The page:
June 05, 2011


My grandmother Rose has been on my mind this morning. Grandma, bread, and Jesus! What a mix, huh?

Do you ever have those days when there is a swirl of thought carried by its own energy in and out of your head, around your body, peeking out at you from behind every door and curtain?  There is a strong essence of something divine in the energy but nothing that I can grab. It's real enough that I know that I should be able to at least smell it; I feel it but it swirls just above the fine hair on my arms,  just out of reach. Teasing me to stretch, search, find.

Bread is very much a part of this mystery today.  Of course, when I think of bread I think of Grandma.  Anyone who was gifted a thick slice of her fresh home baked bread right out of the oven, would claim, "Aha, this is where the divine comes in!'  Her bread was definitely heaven sent!

If you have not experienced baking bread with a beloved grandmother you are definitely missing one of the finest blessings of life.  Sifting flour, tossing in a bit of this and a bit of that, watching timeworn hands kneading and kneading with a soulful rhythm, all the while surrounded by unconditional love. Watching the little towel rise as the dough grows under it.

There may be scientific reasons why dough rises but I always felt the small ball of dough doubled and tripled in size because Grandma's love was being absorbed be the bread.  That's what made it so truly delicious. 

In ancient times, the women who baked the bread, who kneaded the dough, had to go to confession prior to making bread. It was believed that sin and negativity would infiltrate the cells of the bread. In Bulgaria the dough for the special bread of holy days was mixed with "silent water," water brought from the wells by a virgin maiden in absolute silence. Flowers and herbs were then soaked in the water to flavor it, then only a young girl or newly married woman could knead the dough. Only someone filled with love and joy.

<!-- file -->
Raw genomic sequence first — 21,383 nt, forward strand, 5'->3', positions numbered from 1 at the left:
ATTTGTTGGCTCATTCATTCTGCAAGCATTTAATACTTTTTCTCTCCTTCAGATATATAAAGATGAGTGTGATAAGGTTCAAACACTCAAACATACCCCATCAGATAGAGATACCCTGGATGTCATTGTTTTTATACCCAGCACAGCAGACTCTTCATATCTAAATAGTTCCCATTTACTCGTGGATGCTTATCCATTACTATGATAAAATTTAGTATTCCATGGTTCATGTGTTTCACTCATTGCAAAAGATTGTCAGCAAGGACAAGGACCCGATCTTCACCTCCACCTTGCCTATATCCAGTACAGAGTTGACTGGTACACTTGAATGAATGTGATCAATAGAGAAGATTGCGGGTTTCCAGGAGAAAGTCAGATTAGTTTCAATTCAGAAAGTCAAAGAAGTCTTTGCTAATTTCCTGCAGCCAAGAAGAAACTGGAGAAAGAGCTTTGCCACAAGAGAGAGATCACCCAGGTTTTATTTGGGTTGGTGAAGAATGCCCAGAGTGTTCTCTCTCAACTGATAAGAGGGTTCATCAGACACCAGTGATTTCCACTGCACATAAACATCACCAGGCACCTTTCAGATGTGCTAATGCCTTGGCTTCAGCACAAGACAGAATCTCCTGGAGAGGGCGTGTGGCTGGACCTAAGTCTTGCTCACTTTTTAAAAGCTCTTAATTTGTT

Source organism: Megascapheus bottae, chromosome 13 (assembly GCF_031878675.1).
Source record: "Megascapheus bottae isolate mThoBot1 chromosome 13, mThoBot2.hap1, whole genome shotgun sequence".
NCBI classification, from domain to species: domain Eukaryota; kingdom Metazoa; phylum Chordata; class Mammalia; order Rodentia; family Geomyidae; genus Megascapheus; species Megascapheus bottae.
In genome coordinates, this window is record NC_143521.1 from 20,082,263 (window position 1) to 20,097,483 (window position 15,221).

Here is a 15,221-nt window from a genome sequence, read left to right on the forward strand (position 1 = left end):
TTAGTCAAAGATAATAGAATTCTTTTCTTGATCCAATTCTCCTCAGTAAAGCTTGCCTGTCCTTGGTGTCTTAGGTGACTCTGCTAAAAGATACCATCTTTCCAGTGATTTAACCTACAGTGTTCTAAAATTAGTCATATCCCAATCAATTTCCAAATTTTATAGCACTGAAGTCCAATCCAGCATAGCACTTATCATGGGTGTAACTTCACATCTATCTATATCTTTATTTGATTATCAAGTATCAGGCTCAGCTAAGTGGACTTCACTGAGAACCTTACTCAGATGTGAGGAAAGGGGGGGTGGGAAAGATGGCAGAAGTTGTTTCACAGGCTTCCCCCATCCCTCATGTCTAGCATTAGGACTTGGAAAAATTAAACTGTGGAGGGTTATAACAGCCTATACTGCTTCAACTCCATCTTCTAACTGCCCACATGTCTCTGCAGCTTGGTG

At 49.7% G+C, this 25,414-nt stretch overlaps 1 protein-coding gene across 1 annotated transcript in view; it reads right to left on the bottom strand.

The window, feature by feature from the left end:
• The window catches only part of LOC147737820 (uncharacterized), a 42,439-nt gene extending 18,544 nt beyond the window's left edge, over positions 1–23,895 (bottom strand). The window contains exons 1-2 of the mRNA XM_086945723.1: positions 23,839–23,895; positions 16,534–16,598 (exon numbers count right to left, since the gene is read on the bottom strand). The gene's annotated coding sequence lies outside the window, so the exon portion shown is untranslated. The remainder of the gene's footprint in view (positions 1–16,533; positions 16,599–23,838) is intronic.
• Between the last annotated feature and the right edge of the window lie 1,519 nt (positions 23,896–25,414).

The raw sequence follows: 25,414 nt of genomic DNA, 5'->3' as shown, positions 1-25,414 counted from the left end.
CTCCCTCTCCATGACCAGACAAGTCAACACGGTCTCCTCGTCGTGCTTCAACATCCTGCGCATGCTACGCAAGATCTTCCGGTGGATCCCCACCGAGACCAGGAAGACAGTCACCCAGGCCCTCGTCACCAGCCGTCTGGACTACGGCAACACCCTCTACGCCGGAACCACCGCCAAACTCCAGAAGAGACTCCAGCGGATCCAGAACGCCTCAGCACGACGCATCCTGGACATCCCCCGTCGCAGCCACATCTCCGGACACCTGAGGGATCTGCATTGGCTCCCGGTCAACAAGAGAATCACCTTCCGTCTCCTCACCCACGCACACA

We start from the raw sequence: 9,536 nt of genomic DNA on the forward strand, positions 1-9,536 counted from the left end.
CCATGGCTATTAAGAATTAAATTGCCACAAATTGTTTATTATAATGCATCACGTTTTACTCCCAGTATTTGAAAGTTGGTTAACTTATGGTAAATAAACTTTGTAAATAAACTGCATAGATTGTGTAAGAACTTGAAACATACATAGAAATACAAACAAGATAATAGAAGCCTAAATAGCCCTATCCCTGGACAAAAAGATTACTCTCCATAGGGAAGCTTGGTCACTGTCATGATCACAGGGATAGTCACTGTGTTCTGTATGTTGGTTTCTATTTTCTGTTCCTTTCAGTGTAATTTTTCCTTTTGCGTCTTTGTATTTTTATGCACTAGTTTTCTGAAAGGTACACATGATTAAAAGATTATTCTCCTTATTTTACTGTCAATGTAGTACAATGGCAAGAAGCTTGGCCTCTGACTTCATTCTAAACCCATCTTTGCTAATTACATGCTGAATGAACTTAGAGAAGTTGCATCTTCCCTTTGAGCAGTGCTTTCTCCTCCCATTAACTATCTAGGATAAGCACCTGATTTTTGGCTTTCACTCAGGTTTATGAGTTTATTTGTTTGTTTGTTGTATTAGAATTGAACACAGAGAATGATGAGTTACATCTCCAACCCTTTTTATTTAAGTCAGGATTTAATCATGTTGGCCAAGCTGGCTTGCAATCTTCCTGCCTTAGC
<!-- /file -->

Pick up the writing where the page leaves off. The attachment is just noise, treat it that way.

Sadly, today,  in a world where tradition is laughed at and rituals, other than daily flossing, are the target of scorn, kneading dough is being discarded.  Many new cookbooks are suggesting "knead-less" recipes. Dough is made with extra liquid and stored in the refrigerator for several days to do its gluten-thing.  Where is the soul in that?  Where is the love?  Talk about a white bread with nothing to offer but air.   Where is the intention of purpose?  Sad, very, very sad.

To  "break bread" with another is about making peace, sharing, to engage and partner. How can a mess of soupy flour and water, sitting in a bowl in the coldness of a darkened, noisy refrigerator ever be worthy of the ritual and humanity of breaking bread?

A starter is a piece of dough in which yeast is continually reproducing with regular help from the baker. Sourdough breads need a starter.  San Francisco's famous Boudin sourdough bread is still made from a starter created prior to 1849. This starter or "mother dough" as it is often called, was rescued from the bakery in San Francisco during the earthquake of 1906. Mrs Boudin carried the mother dough in a bucket to Golden Gate Park where she continued to bake the famous bread until they reopened the bakery at a new location. Can you imagine, a mother dough more than a hundred years old!

In ancient times daily breads were typically made from barley. Wheat was only used for special occasions, for holy days.  I often wonder why we have so many wheat allergies today, is it because we are over indulging in the holy without the reverence?

When I was a young woman I had an old neighbor who was from Greece. Mr. Macdemus. What a wonderful character he was.  He walked with a cane and came through the fence often to see my garden. He  made fun of my garden because I had pretty ribbons tied here and there and my garden beds were not straight rows. I planted beds of companion plants, veggies and fruits that liked each other and tasted good together. If they taste good together they always grow better together!

One day he was at the house when I was making sandwiches for the kids. I placed a loaf of bread on its side! Thump! He whacked me with his cane. (he always did alot more whacking with it than walking with it). He admonished me about my lack of reverence for bread, the staple and icon of life.  "Jesus chose bread to share his body with humanity!" he exclaimed. "Never, ever handle it without reverence and always place it in an upright position!"

So, today, Grandma, Bread and Jesus and I guess, Mr. Macdemus are gently making themselves known to me today...good day to bake some bread.

1 comment:

  1. What a beautiful post, Observer. I feel like any comment I might make would be nonsense after reading this.

    I loved it.


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